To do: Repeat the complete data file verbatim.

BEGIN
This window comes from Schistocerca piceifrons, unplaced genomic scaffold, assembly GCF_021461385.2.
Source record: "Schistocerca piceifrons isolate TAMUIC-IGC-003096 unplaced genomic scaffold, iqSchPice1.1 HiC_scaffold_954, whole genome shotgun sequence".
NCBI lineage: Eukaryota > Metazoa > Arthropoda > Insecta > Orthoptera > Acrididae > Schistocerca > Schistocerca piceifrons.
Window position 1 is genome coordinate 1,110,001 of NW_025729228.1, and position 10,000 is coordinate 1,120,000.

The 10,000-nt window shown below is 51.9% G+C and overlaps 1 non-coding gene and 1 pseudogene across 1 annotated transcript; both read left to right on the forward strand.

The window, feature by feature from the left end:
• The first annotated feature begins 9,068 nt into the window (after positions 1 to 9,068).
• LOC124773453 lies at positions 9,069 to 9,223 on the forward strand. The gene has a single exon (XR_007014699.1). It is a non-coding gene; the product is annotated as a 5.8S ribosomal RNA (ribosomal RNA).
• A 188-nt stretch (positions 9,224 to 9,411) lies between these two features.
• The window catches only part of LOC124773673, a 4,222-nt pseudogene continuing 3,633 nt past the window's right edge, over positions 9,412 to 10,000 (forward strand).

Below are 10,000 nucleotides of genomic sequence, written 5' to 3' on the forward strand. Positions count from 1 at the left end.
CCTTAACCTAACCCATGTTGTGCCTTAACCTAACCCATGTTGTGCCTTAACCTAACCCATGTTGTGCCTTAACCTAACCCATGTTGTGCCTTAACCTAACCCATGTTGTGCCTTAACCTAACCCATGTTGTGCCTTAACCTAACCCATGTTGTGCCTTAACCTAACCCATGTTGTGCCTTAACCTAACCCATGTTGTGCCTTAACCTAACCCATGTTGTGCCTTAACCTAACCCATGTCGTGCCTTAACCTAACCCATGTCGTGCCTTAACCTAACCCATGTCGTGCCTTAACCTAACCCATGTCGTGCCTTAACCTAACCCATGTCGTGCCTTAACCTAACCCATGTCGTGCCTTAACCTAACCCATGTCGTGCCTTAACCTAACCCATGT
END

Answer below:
This window comes from Schistocerca piceifrons, unplaced genomic scaffold, assembly GCF_021461385.2.
Source record: "Schistocerca piceifrons isolate TAMUIC-IGC-003096 unplaced genomic scaffold, iqSchPice1.1 HiC_scaffold_954, whole genome shotgun sequence".
NCBI lineage: Eukaryota > Metazoa > Arthropoda > Insecta > Orthoptera > Acrididae > Schistocerca > Schistocerca piceifrons.
Window position 1 is genome coordinate 1,110,001 of NW_025729228.1, and position 10,000 is coordinate 1,120,000.

The 10,000-nt window shown below is 51.9% G+C and overlaps 1 non-coding gene and 1 pseudogene across 1 annotated transcript; both read left to right on the forward strand.

The window, feature by feature from the left end:
• The first annotated feature begins 9,068 nt into the window (after positions 1 to 9,068).
• LOC124773453 lies at positions 9,069 to 9,223 on the forward strand. The gene has a single exon (XR_007014699.1). It is a non-coding gene; the product is annotated as a 5.8S ribosomal RNA (ribosomal RNA).
• A 188-nt stretch (positions 9,224 to 9,411) lies between these two features.
• The window catches only part of LOC124773673, a 4,222-nt pseudogene continuing 3,633 nt past the window's right edge, over positions 9,412 to 10,000 (forward strand).

Below are 10,000 nucleotides of genomic sequence, written 5' to 3' on the forward strand. Positions count from 1 at the left end.
CCTTAACCTAACCCATGTTGTGCCTTAACCTAACCCATGTTGTGCCTTAACCTAACCCATGTTGTGCCTTAACCTAACCCATGTTGTGCCTTAACCTAACCCATGTTGTGCCTTAACCTAACCCATGTTGTGCCTTAACCTAACCCATGTTGTGCCTTAACCTAACCCATGTTGTGCCTTAACCTAACCCATGTTGTGCCTTAACCTAACCCATGTTGTGCCTTAACCTAACCCATGTCGTGCCTTAACCTAACCCATGTCGTGCCTTAACCTAACCCATGTCGTGCCTTAACCTAACCCATGTCGTGCCTTAACCTAACCCATGTCGTGCCTTAACCTAACCCATGTCGTGCCTTAACCTAACCCATGTCGTGCCTTAACCTAACCCATGT